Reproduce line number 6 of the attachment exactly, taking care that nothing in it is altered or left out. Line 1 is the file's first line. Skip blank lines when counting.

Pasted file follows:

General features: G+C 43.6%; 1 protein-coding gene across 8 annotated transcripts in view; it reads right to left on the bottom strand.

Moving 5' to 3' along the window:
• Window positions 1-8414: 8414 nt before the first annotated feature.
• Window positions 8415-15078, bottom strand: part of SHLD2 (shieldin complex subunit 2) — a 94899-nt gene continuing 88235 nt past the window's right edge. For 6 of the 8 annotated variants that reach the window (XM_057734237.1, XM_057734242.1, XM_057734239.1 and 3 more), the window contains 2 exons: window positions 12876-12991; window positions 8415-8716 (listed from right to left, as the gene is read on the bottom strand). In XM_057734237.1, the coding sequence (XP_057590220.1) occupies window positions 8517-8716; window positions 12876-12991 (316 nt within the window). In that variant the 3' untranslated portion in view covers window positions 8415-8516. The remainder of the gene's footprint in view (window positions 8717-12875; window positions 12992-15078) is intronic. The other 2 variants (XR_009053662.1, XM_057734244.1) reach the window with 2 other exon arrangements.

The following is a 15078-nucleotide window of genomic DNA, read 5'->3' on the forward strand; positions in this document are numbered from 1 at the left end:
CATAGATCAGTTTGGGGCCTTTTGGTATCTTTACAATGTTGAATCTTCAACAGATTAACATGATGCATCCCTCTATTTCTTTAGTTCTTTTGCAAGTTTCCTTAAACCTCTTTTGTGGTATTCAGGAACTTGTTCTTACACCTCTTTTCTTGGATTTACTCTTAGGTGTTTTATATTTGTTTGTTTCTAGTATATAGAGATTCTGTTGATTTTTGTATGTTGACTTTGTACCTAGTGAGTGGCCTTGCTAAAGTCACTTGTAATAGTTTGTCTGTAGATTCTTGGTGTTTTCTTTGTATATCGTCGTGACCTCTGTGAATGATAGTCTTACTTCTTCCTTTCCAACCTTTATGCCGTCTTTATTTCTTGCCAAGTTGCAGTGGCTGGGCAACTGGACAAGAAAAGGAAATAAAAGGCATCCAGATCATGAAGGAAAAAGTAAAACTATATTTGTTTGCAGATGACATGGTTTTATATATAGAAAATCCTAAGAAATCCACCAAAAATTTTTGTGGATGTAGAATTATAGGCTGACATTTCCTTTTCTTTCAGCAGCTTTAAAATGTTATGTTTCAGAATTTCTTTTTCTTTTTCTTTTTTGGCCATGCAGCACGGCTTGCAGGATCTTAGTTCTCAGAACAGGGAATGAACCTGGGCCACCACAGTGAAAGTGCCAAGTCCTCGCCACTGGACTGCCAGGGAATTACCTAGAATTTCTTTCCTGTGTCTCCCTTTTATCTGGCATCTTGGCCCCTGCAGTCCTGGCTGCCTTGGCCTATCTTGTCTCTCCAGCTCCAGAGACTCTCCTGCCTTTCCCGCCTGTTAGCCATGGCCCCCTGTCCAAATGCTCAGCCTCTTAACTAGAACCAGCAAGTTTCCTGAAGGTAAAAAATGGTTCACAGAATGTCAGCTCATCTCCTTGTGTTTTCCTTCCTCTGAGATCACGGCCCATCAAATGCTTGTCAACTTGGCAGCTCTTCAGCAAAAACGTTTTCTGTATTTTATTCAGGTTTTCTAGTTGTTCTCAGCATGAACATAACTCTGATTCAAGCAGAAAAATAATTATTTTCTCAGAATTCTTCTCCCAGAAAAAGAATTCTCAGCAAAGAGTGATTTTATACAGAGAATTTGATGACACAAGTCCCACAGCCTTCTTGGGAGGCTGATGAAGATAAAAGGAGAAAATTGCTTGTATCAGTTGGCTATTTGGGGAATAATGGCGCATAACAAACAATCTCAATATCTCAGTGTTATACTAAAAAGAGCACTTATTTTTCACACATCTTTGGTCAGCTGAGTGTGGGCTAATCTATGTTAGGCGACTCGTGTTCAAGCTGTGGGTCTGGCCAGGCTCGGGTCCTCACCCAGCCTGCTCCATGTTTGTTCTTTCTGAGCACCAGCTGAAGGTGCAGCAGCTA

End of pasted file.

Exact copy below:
CATAGATCAGTTTGGGGCCTTTTGGTATCTTTACAATGTTGAATCTTCAACAGATTAACATGATGCATCCCTCTATTTCTTTAGTTCTTTTGCAAGTTTCCTTAAACCTCTTTTGTGGTATTCAGGAACTTGTTCTTACACCTCTTTTCTTGGATTTACTCTTAGGTGTTTTATATTTGTTTGTTTCTAGTATATAGAGATTCTGTTGATTTTTGTATGTTGACTTTGTACCTAGTGAGTGGCCTTGCTAAAGTCACTTGTAATAGTTTGTCTGTAGATTCTTGGTGTTTTCTTTGTATATCGTCGTGACCTCTGTGAATGATAGTCTTACTTCTTCCTTTCCAACCTTTATGCCGTCTTTATTTCTTGCCAAGTTGCAGTGGCTGGGCAACTGGACAAGAAAAGGAAATAAAAGGCATCCAGATCATGAAGGAAAAAGTAAAACTATATTTGTTTGCAGATGACATGGTTTTATATATAGAAAATCCTAAGAAATCCACCAAAAATTTTTGTGGATGTAGAATTATAGGCTGACATTTCCTTTTCTTTCAGCAGCTTTAAAATGTTATGTTTCAGAATTTCTTTTTCTTTTTCTTTTTTGGCCATGCAGCACGGCTTGCAGGATCTTAGTTCTCAGAACAGGGAATGAACCTGGGCCACCACAGTGAAAGTGCCAAGTCCTCGCCACTGGACTGCCAGGGAATTACCTAGAATTTCTTTCCTGTGTCTCCCTTTTATCTGGCATCTTGGCCCCTGCAGTCCTGGCTGCCTTGGCCTATCTTGTCTCTCCAGCTCCAGAGACTCTCCTGCCTTTCCCGCCTGTTAGCCATGGCCCCCTGTCCAAATGCTCAGCCTCTTAACTAGAACCAGCAAGTTTCCTGAAGGTAAAAAATGGTTCACAGAATGTCAGCTCATCTCCTTGTGTTTTCCTTCCTCTGAGATCACGGCCCATCAAATGCTTGTCAACTTGGCAGCTCTTCAGCAAAAACGTTTTCTGTATTTTATTCAGGTTTTCTAGTTGTTCTCAGCATGAACATAACTCTGATTCAAGCAGAAAAATAATTATTTTCTCAGAATTCTTCTCCCAGAAAAAGAATTCTCAGCAAAGAGTGATTTTATACAGAGAATTTGATGACACAAGTCCCACAGCCTTCTTGGGAGGCTGATGAAGATAAAAGGAGAAAATTGCTTGTATCAGTTGGCTATTTGGGGAATAATGGCGCATAACAAACAATCTCAATATCTCAGTGTTATACTAAAAAGAGCACTTATTTTTCACACATCTTTGGTCAGCTGAGTGTGGGCTAATCTATGTTAGGCGACTCGTGTTCAAGCTGTGGGTCTGGCCAGGCTCGGGTCCTCACCCAGCCTGCTCCATGTTTGTTCTTTCTGAGCACCAGCTGAAGGTGCAGCAGCTA